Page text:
IEEE Spectrum recently published this article where they connected with Jun En Low and Professor Shaohui Foong to learn more about THOR:
At ICRA this year, researchers from the Singapore University of Technology & Design introduced a new kind of flying robot called THOR: Transformable HOvering Rotorcraft. THOR manages to achieve very high structural efficiency by using all of its aerodynamic surfaces in both vertical and horizontal flight modes, transforming from a flying wing into a sort of whole-body spinning bicopter thing that you really need to see to believe.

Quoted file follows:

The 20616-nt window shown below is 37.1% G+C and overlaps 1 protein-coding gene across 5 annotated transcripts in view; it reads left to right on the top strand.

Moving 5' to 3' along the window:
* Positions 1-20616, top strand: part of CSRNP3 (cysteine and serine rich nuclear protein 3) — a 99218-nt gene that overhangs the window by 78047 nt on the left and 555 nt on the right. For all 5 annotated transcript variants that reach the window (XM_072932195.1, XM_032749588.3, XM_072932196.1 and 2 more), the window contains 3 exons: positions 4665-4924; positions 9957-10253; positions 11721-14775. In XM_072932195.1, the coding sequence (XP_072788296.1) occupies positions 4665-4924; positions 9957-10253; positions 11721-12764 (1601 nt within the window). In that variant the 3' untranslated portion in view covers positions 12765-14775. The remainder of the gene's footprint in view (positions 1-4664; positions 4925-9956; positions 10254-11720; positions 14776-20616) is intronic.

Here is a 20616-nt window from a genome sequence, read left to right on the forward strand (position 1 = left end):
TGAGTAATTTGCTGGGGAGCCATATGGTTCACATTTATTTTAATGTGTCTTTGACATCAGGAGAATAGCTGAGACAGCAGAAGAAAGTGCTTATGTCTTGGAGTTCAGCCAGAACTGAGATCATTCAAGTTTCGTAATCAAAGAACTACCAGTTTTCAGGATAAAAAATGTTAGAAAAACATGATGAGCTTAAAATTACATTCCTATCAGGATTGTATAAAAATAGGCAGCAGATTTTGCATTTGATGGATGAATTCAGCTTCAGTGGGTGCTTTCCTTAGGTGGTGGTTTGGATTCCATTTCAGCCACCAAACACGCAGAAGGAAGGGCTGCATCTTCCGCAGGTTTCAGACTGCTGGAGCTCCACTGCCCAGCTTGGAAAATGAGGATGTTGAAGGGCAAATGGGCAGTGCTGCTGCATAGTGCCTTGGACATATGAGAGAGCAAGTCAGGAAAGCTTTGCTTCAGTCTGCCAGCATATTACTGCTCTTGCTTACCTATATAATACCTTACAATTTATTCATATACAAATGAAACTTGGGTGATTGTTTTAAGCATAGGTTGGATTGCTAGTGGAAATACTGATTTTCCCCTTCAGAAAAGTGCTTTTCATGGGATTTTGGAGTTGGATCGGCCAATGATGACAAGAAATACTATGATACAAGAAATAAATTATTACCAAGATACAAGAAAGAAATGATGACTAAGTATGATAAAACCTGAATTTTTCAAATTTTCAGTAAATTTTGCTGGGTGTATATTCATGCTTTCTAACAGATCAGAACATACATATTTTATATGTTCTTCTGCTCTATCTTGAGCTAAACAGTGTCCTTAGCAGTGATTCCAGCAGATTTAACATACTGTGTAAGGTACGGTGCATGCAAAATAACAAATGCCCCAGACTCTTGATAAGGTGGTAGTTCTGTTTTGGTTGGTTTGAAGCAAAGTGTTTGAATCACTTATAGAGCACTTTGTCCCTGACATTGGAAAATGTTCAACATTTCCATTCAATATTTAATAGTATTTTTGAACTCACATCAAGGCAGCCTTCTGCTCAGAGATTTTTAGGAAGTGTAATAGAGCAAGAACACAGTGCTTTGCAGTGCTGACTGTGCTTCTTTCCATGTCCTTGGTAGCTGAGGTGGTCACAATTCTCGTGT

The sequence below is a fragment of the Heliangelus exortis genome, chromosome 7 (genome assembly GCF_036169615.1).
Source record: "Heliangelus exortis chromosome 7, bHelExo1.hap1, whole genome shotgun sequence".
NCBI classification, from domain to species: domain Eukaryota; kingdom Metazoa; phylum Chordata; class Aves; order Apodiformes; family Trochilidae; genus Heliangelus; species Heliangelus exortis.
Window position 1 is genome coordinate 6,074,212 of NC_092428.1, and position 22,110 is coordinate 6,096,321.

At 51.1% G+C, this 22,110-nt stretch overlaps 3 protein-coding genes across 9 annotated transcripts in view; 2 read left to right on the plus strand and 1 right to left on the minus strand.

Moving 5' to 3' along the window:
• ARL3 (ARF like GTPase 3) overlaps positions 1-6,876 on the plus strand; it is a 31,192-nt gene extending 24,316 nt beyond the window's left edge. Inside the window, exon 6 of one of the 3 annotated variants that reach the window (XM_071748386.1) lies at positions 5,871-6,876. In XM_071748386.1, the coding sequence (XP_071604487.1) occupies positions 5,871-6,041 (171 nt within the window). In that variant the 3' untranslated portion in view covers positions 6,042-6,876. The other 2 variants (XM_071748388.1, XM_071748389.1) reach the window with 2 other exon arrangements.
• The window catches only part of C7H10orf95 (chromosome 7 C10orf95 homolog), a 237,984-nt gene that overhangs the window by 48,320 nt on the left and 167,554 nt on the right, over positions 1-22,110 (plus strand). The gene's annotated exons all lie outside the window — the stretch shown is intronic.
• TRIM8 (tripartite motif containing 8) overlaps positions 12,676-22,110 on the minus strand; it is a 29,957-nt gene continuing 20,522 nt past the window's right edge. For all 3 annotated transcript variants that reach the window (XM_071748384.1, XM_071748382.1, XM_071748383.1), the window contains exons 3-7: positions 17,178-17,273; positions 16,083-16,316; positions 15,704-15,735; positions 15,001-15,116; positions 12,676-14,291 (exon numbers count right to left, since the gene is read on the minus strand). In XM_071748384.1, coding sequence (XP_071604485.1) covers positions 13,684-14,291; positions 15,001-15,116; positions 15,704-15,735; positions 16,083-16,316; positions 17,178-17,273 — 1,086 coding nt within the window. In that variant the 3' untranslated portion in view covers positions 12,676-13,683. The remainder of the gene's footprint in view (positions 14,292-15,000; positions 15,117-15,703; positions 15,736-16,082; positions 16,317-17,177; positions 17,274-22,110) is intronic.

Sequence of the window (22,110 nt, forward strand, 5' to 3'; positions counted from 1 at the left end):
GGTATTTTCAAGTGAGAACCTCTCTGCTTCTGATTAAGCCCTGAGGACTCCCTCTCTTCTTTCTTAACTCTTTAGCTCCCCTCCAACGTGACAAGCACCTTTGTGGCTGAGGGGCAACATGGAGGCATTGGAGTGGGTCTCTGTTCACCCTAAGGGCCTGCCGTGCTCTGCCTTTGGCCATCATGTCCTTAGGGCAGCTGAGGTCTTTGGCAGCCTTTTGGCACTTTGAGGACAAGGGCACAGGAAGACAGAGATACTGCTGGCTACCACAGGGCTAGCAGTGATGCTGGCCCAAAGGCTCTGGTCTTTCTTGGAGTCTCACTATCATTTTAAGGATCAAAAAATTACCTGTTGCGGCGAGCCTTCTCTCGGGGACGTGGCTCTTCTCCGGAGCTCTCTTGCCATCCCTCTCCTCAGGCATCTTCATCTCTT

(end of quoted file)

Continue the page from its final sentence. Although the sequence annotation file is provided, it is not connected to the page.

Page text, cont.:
At first glance, THOR has a lot in common with monocopters, which are single airfoils with one motor on the end that generate lift by spinning. THOR doubles up on that idea to give itself two modes of flight: hovering mode and cruising mode. In hovering mode (which the researchers call H-MOD), THOR spins in place with its airfoils rotated 180 degrees from each other, like the rotors on a helicopter. In cruise mode (C-MOD), the airfoils are both aligned in the same direction, and you get a flying wing.
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